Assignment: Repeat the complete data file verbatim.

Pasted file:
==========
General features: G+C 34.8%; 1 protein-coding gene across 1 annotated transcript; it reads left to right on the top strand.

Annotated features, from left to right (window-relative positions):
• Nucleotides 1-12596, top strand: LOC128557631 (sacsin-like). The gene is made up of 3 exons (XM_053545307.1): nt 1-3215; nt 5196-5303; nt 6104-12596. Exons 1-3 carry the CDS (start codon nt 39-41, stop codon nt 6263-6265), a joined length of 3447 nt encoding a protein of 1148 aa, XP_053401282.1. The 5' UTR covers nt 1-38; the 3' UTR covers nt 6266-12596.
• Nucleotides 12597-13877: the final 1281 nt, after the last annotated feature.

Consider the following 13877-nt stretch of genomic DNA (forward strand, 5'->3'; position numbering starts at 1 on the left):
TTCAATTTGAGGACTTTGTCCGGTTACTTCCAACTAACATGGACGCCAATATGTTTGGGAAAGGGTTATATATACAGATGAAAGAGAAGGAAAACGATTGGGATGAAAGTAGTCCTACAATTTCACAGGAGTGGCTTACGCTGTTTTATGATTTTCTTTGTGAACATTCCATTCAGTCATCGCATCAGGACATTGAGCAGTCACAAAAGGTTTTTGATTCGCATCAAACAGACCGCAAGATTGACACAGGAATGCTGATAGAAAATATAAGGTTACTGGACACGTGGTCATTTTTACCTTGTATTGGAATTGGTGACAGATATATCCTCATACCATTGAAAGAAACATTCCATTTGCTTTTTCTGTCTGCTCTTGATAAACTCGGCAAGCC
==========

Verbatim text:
General features: G+C 34.8%; 1 protein-coding gene across 1 annotated transcript; it reads left to right on the top strand.

Annotated features, from left to right (window-relative positions):
• Nucleotides 1-12596, top strand: LOC128557631 (sacsin-like). The gene is made up of 3 exons (XM_053545307.1): nt 1-3215; nt 5196-5303; nt 6104-12596. Exons 1-3 carry the CDS (start codon nt 39-41, stop codon nt 6263-6265), a joined length of 3447 nt encoding a protein of 1148 aa, XP_053401282.1. The 5' UTR covers nt 1-38; the 3' UTR covers nt 6266-12596.
• Nucleotides 12597-13877: the final 1281 nt, after the last annotated feature.

Consider the following 13877-nt stretch of genomic DNA (forward strand, 5'->3'; position numbering starts at 1 on the left):
TTCAATTTGAGGACTTTGTCCGGTTACTTCCAACTAACATGGACGCCAATATGTTTGGGAAAGGGTTATATATACAGATGAAAGAGAAGGAAAACGATTGGGATGAAAGTAGTCCTACAATTTCACAGGAGTGGCTTACGCTGTTTTATGATTTTCTTTGTGAACATTCCATTCAGTCATCGCATCAGGACATTGAGCAGTCACAAAAGGTTTTTGATTCGCATCAAACAGACCGCAAGATTGACACAGGAATGCTGATAGAAAATATAAGGTTACTGGACACGTGGTCATTTTTACCTTGTATTGGAATTGGTGACAGATATATCCTCATACCATTGAAAGAAACATTCCATTTGCTTTTTCTGTCTGCTCTTGATAAACTCGGCAAGCC